6 Things My Kids Think You Should be Doing to Help the Earth

1
90

“I want to plant a tree because tomorrow is Earth Day,” my 11-year-old daughter told me while looking at the giant calendar in the kitchen. I answered that planting a tree was a nice idea, but I was thinking that for us parents, the best celebration for Earth Day, and one we could teach kids as well, is to help prevent the over-consumption or thoughtless use of the Earth’s resources.

 

Human beings have destroyed and converted into garbage so much of Earth’s resources and caused many environmental disasters such as:

 

– The Niger Delta
– Bhopal in India
– The Gulf Oil spill
– Lago Agrio in Ecuador

 

to mention just a few, plus all the wars that have happened because of our interest in controlling the Earth’s resources, particularly oil. We have also created so much garbage, like the island of plastic floating in the Pacific, that now we don’t even know where to put it.

 

What could we do to help the Earth?

 

My kids and I were brainstorming ideas and we came up with a couple of them:

 

1. If you live in a developed country, DON’T BUY WATER BOTTLES. I grew up in Ecuador where water is contaminated. It is a luxury and pleasure to me now that I’m living in San Francisco to just drink the water from the sink. My husband, who is an environmental engineer specializing in water treatment says that the San Francisco has the best water.

 

see this? not good for the earth

 

2. Don’t buy things in little containers: small containers of apple sauce, juice containers, aside from the fact that juices are full of sugar, snacks, packaged foods. Buy big containers or in bulk and use reusable containers.

 

3. Try to not to buy products from remote locations. Consume seasonal products—they are fresher and have not been transported from far away locations using a ton of oil. As an example, I consume Californian grapes when in California and the rest of the year I eat a different fruit.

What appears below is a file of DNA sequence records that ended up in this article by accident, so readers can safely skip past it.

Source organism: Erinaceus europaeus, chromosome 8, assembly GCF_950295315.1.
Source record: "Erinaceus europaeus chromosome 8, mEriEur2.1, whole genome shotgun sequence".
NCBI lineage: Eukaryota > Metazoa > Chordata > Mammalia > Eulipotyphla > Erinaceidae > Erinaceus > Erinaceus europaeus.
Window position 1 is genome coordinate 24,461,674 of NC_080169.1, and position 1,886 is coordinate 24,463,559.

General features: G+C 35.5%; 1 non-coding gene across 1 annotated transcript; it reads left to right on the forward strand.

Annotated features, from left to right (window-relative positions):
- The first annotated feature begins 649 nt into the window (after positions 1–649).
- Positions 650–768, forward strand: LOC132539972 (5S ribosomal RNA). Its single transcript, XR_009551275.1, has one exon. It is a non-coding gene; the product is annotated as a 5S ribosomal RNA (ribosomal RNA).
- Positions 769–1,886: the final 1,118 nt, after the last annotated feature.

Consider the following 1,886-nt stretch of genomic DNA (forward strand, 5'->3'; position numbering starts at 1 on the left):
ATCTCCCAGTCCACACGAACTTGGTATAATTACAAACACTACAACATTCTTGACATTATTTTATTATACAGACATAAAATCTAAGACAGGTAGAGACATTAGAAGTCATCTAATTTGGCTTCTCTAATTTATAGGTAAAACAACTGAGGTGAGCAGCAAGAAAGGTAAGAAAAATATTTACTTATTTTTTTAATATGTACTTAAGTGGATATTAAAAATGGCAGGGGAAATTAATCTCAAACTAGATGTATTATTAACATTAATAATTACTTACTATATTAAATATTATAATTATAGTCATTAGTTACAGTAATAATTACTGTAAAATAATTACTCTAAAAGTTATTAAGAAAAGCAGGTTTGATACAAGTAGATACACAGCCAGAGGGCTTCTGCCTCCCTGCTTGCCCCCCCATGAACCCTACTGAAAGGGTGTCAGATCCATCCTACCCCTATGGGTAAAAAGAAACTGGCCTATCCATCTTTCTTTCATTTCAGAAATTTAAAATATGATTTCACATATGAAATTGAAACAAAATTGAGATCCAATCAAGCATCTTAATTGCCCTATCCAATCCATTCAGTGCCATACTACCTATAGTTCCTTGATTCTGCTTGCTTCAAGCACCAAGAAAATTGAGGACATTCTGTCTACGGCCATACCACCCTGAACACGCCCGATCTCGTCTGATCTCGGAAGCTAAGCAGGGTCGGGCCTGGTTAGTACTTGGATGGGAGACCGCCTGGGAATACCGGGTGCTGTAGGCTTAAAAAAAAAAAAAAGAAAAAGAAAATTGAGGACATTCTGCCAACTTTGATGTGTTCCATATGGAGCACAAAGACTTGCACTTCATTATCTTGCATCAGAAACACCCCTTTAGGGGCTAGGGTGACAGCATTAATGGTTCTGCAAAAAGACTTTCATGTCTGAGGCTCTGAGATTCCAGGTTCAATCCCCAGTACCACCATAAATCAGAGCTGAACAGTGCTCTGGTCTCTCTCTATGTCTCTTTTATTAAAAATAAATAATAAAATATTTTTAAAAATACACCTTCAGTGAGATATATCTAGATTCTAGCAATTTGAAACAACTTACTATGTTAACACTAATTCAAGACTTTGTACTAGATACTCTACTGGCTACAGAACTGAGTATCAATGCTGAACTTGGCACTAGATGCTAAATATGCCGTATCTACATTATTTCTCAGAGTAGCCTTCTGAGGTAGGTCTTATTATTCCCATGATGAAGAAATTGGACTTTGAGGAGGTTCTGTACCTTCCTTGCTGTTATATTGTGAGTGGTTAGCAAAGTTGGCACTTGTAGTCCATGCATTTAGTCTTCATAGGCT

4. Recycle and compost as much as you can.

 

5. Make efficient use of water resources. Such as not flushing the toilet at night (my daughter’s idea) and not leaving the water running when brushing your teeth (my seven-year-old son’s idea).

 

6. Unless you really need to drive a 4-wheel drive car (because you live in the mountains) try to get a car with low gas consumption

 

The above ideas were just a couple of thoughts we came up with. Since we live in an apartment we don’t have a place to put a tree, but we planted some tomatoes in a pot. We hope they will come out nicely in the summer.

 

Previous articleEco-Friendly Children’s Books for Earth Day
Next articleWhy Diversity in Children’s Books Matters
Born to a large family in Quito, Ecuador, Carmen Cordovez went to bilingual Spanish/English school from kindergarten through high school. Her childhood was happily spent going to the beach and riding horses during the summer. She studied and worked in advertising in Ecuador, before moving to Brazil to study computer science. She then moved to San Francisco and worked as a database administrator for Oracle, followed by a start-up. She has always loved traveling, and before having kids, traveled as much as she could to places like India, Burma, Turkey and more. Since having her two American-Ecuadorian kids, she spends her time raising her children, creating art, traveling and doing occasional consulting projects. Her children are currently fourth and first graders in a Mandarin immersion school and are able to communicate in Mandarin. They are also fluent in Spanish and English. She happily spends her summers on a yearly pilgrimage to Ecuador (or other Spanish speaking countries) to visit family for her children’s bicultural/bilingual experience. Carmen blogs at playinghopscotch.com about her experiences traveling.

1 COMMENT

  1. My son and I are keeping only one small basket in the house for garbage/landfill items (and we don’t keep it hidden under a cabinet in the kitchen) – making it much less convenient to dispose of trash – especially food packaging – and this is really helping me to remember to consider excess packaging when I make household purchases. It also motivates me to reuse non-recyclables whenever possible (like that plastic wrap that didn’t really get dirty, which can cover something else in the fridge). Thanks for a great post about little things we can teach our children that will hopefully make a difference in how the next generation treats this planet of ours.

LEAVE A REPLY

Please enter your comment!
Please enter your name here

19 − 14 =